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Content continues ….The second step is to capture the caller satisfaction data at the right time. The best method for an accurate and reliable VOC measurement is through immediate post-call surveys. The evaluations are completed immediately after the interaction with the agent and allow the caller to answer both qualitative and quantitative questions about their interaction. According to scientific research, analysis from evaluations that are delayed has several biases (errors) and is, therefore, not as reliable. Using a delayed evaluation program for a service interaction is based on the caller's recall of the interaction. Anything other than real-time measurement inherently introduces this recall bias (error). Use delayed methods to assess other types of service quality, for example, the follow up process or the correction of billing problems.
One of the key advantages to surveys taken with the "immediately following the interaction" method, is that all the customer information, including qualitative and quantitative feedback, can be directly and accurately linked to the CSR who handled the interaction. Accuracy is possible if you properly review and scrub the data. This powerful tool allows direct access to specific details about the interaction with the customer and pinpoints, better than any other tool, specific behaviors that agents can be trained and coached upon. It is here where the ROI measurement starts to take form.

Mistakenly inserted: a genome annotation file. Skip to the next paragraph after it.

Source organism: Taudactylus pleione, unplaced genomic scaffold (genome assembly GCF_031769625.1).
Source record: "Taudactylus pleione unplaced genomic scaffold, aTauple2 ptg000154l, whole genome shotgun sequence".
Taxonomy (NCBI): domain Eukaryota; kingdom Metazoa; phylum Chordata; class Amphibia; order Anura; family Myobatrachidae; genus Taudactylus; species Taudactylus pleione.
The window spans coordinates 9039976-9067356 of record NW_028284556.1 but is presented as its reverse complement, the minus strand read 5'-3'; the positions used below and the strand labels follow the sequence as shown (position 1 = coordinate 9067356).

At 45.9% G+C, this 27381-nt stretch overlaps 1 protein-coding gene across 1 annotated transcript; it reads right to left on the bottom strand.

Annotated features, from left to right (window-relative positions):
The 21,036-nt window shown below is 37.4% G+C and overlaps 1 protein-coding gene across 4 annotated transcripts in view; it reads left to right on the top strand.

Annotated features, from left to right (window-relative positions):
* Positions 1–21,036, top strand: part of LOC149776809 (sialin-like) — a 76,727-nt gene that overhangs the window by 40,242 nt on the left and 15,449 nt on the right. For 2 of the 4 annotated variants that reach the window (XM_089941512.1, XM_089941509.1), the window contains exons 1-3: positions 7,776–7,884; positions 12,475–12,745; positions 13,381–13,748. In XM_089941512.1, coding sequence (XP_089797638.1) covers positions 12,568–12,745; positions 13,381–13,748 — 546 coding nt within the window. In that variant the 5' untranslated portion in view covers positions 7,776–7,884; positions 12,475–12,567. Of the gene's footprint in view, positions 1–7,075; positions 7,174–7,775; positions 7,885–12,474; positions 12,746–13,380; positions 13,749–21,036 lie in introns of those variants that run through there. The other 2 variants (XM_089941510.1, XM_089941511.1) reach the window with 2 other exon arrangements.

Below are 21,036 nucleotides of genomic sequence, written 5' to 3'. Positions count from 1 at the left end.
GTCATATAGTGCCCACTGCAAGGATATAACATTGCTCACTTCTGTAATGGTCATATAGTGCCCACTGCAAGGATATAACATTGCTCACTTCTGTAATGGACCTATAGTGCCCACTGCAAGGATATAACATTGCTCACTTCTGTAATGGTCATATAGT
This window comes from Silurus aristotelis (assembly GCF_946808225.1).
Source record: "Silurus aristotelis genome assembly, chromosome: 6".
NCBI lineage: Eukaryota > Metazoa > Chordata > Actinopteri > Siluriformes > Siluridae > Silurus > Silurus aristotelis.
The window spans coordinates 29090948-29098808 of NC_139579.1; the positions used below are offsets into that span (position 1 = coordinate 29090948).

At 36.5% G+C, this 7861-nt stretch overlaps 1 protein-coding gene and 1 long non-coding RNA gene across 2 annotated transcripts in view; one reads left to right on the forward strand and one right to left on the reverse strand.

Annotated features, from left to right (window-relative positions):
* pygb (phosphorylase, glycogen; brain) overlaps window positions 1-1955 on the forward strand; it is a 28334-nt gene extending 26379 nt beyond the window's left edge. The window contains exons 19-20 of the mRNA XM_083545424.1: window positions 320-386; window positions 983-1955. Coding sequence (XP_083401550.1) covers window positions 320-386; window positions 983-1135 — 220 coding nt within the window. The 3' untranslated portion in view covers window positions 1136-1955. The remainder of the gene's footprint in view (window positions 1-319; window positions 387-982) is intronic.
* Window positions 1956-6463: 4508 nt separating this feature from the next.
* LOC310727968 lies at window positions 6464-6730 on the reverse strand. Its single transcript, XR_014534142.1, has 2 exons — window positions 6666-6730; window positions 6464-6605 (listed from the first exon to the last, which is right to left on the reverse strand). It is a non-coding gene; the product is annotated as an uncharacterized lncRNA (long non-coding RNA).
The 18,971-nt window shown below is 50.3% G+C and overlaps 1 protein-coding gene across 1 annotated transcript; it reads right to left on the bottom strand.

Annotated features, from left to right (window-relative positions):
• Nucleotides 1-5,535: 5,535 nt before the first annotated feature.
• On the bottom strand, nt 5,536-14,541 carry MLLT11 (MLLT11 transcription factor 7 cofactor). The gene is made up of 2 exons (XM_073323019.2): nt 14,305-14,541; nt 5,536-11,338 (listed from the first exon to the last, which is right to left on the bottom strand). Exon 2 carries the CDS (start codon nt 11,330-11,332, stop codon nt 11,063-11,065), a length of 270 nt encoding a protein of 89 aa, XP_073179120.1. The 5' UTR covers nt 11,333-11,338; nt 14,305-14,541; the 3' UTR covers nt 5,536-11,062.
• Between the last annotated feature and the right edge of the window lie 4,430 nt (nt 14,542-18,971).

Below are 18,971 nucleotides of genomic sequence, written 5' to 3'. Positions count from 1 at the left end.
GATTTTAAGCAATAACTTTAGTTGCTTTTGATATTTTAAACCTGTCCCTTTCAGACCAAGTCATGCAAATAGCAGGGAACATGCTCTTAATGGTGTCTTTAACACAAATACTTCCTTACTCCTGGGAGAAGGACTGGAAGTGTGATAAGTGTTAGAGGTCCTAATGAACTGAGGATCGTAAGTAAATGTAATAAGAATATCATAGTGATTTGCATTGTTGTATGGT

Customer Intelligence Is
In a previous article, Metrics and Call Center Coach gave you specific examples of how the comments from the customers can be used to enhance your training and coaching programs. While the articles provide more examples, here is a sample of how you can use the information from customer comments:
"I feel the employee answered the questions, but there were no feelings behind the answers. I asked a question and the answer was just 'no'. I think there could have been a little more feeling or 'I'm sorry, we don't offer that feature.' It was almost like I was speaking with a computer. Thank you."
"Don't rush through the call. Help the customer with whatever they have. Answer the questions fully."